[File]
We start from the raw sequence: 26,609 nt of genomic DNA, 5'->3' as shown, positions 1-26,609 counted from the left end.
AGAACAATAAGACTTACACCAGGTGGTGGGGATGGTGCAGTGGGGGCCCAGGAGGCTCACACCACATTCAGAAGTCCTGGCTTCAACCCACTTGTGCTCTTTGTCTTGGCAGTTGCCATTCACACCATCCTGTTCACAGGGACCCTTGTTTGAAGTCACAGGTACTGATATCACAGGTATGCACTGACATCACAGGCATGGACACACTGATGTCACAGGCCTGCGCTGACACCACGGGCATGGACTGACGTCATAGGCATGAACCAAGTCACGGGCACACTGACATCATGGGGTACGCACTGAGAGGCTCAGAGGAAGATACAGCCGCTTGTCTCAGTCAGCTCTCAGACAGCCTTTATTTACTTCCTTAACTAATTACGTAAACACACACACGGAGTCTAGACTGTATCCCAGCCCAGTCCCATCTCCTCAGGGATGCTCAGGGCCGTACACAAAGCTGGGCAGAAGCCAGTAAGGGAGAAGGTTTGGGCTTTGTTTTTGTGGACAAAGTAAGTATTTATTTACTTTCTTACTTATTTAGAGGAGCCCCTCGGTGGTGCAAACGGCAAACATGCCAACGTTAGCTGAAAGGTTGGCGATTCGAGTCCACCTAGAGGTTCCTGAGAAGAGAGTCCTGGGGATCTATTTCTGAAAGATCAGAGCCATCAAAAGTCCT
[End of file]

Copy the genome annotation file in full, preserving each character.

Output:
We start from the raw sequence: 26,609 nt of genomic DNA, 5'->3' as shown, positions 1-26,609 counted from the left end.
AGAACAATAAGACTTACACCAGGTGGTGGGGATGGTGCAGTGGGGGCCCAGGAGGCTCACACCACATTCAGAAGTCCTGGCTTCAACCCACTTGTGCTCTTTGTCTTGGCAGTTGCCATTCACACCATCCTGTTCACAGGGACCCTTGTTTGAAGTCACAGGTACTGATATCACAGGTATGCACTGACATCACAGGCATGGACACACTGATGTCACAGGCCTGCGCTGACACCACGGGCATGGACTGACGTCATAGGCATGAACCAAGTCACGGGCACACTGACATCATGGGGTACGCACTGAGAGGCTCAGAGGAAGATACAGCCGCTTGTCTCAGTCAGCTCTCAGACAGCCTTTATTTACTTCCTTAACTAATTACGTAAACACACACACGGAGTCTAGACTGTATCCCAGCCCAGTCCCATCTCCTCAGGGATGCTCAGGGCCGTACACAAAGCTGGGCAGAAGCCAGTAAGGGAGAAGGTTTGGGCTTTGTTTTTGTGGACAAAGTAAGTATTTATTTACTTTCTTACTTATTTAGAGGAGCCCCTCGGTGGTGCAAACGGCAAACATGCCAACGTTAGCTGAAAGGTTGGCGATTCGAGTCCACCTAGAGGTTCCTGAGAAGAGAGTCCTGGGGATCTATTTCTGAAAGATCAGAGCCATCAAAAGTCCT